We all know the story of the twelve dancing princesses. But what if what we know isn’t the REAL story? That’s where The Thirteenth Princess by indie author Nina Clare comes in. In the kingdom of Cataluna, order and symmetry are everything. To the residents of Cataluna, twelve is a orderly, perfectly symmetric number. But unfortunately, our heroine was born princess number thirteen. The kingdom prayed for the Queen to give birth to a fourteen child, which would make the number of royal children symmetric. However, she died before this could happen, so our heroine is treated like a mishap or anomaly. In fact, they didn’t even bother giving her a name. She is simply known as, Princess.
What I loved about this book is that it celebrates your differences. Princess is unapologetically unlike any of her twelve sisters and is treated like an outsider, yet she never questions her self worth or wishes she were any different. When their uncle resorts to dark magic in an attempt to keep the throne, it’s up to Princess to pave the way in saving herself and her sisters.
For today’s post, I chat with Nina about The Thirteenth Princess, fairytales, music, and what inspires her as an author.
I’ve read many retellings of twelve dancing princesses but your novel stands out the most because the concept of a thirteenth princess hidden in the mix has ever been done before. What made you decide to choose this fairytale in particular to retell?
NC: I chose this fairy tale because it was the one that I loved best as a child. I was always intrigued by it because there were so many unanswered questions in the story, such as who were the princes? Why were they there? Did the princesses love them? Were the princesses sad when they couldn’t go back to the underground world and dance with them? How did the princesses find the underground world? What exactly was this world? So writing The Thirteenth Princess was my way of exploring all these questions.
Which authors are your biggest inspirations?
NC: I have so many favourite authors that have inspired me since childhood. Enid Blyton was the first author I fell in love with at age 7. Her books made me want to be a writer when I grew up. For fantasy writing I’ve been inspired by C.S. Lewis and Tolkien. For writing about characters and romance I am most inspired by Jane Austen and Eva Ibbotsen’s YA romances. The first author that inspired me to want to write fairy tales is Robin Mckinley.
Fairytales are my absolute favorite book genre, but sadly, few authors choose to write in the fairytale niche. What made you decide to pick fairytales as your genre of choice?
NC: I felt drawn to writing fairy tales because I love all things medieval and magical. I’ve tried writing contemporary stories, and historical fiction without any magical elements, and I found I couldn’t do it - fairy tales characters kept walking onto the page and changing my stories! There’s something about the fantasy genre that allows the writer and reader to explore ideas about things that transcend realism. Fairy tales are rich in symbolism and metaphor, and so they speak to our imaginations in a special way.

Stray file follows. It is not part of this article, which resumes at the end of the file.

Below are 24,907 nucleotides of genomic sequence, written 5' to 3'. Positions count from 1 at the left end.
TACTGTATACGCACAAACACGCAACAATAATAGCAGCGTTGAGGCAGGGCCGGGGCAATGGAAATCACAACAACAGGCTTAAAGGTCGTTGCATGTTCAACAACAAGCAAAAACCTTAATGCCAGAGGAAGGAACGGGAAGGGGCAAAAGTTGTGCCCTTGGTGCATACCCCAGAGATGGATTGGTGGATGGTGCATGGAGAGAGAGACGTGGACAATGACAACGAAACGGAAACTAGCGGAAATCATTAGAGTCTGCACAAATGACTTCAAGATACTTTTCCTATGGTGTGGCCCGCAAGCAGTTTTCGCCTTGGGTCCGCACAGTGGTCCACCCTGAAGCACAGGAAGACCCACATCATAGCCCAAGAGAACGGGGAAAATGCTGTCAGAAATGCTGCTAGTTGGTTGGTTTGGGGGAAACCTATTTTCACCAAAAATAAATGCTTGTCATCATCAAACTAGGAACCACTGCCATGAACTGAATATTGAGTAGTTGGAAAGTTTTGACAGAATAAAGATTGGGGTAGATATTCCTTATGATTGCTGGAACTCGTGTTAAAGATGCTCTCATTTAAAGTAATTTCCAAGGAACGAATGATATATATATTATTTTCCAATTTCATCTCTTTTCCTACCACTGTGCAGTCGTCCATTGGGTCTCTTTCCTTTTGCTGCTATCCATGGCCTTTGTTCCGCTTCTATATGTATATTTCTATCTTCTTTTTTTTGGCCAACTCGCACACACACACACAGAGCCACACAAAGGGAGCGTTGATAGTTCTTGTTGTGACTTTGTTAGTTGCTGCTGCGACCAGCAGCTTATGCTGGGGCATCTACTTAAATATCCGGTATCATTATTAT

Do you listen to music when you write? If so, what do you listen to?
NC: I listen to music when I’m walking my dogs, and I’m often thinking about my stories at the same time. The song that most makes me think of The Thirteenth Princess is ‘Beyond the Blue’ by Josh Garrells. Also, ‘Shine On’ by Needtobreathe. The part of the story when Sunny tells Princess he has to go away, while she’s also grieving for Beryl, who is slipping away from her, reminds me of ‘Don’t Leave Just Yet’ by Needtobreathe.
I absolutely adored the Thirteenth Princess and I’m not quite ready to leave that world behind just yet. Is there any chance of a sequel or spinoff in the future? If not, do you have any other upcoming projects planned?
NC: I’d love to return to the world of The Thirteenth Princess, and I may well write a spin-off story, though I haven’t planned it yet. I have some ideas about following the adventures of Diamond’s daughter, who was blessed by Beryl before she passed on. I think Beryl gave the baby her fairy gifting before she left, so that would make for an interesting childhood!
What are your top five favorite books that inspire you?
NC: My top 5 favourite books that have inspired me to write fairy tales are: Till We Have Faces by C.S Lewis, The Princess Bride by William Goldman, Beauty by Robin Mckinley, Ella Enchanted by Gail Carson Levine, and Johnathan Strange & Mr Norrell by Susanna Clark.
There is one passage in the Thirteenth Princess that stood out to me:
“It is beautiful,” I said. “Your cutting has made it beautiful.”
“It is not the cut that makes the beauty. It is the light within the stone. The light is already there. The cut merely allows it to be seen.”
I love how this book not only promotes inner beauty, but also celebrates individuality because none of the twelve princesses are anything like one another. What is the defining message you want people to take from this book?
NC: You have pinpointed exactly what the heart of the story was, Fifi! It is about inner beauty and our uniqueness as human beings. I was inspired by a quote from Oswald Chambers, a Scottish poet, artist and preacher who died during WWI, who said: ‘Each of us has a particular possession of light that no one else can have.’ I used that quote in the story.
The Thirteen Princess is now available for purchase on Amazon and on Kindle Unlimited.
Have any of you read or are planning to read the Thirteenth Princess? If so, I would love to hear your thoughts in the comments below!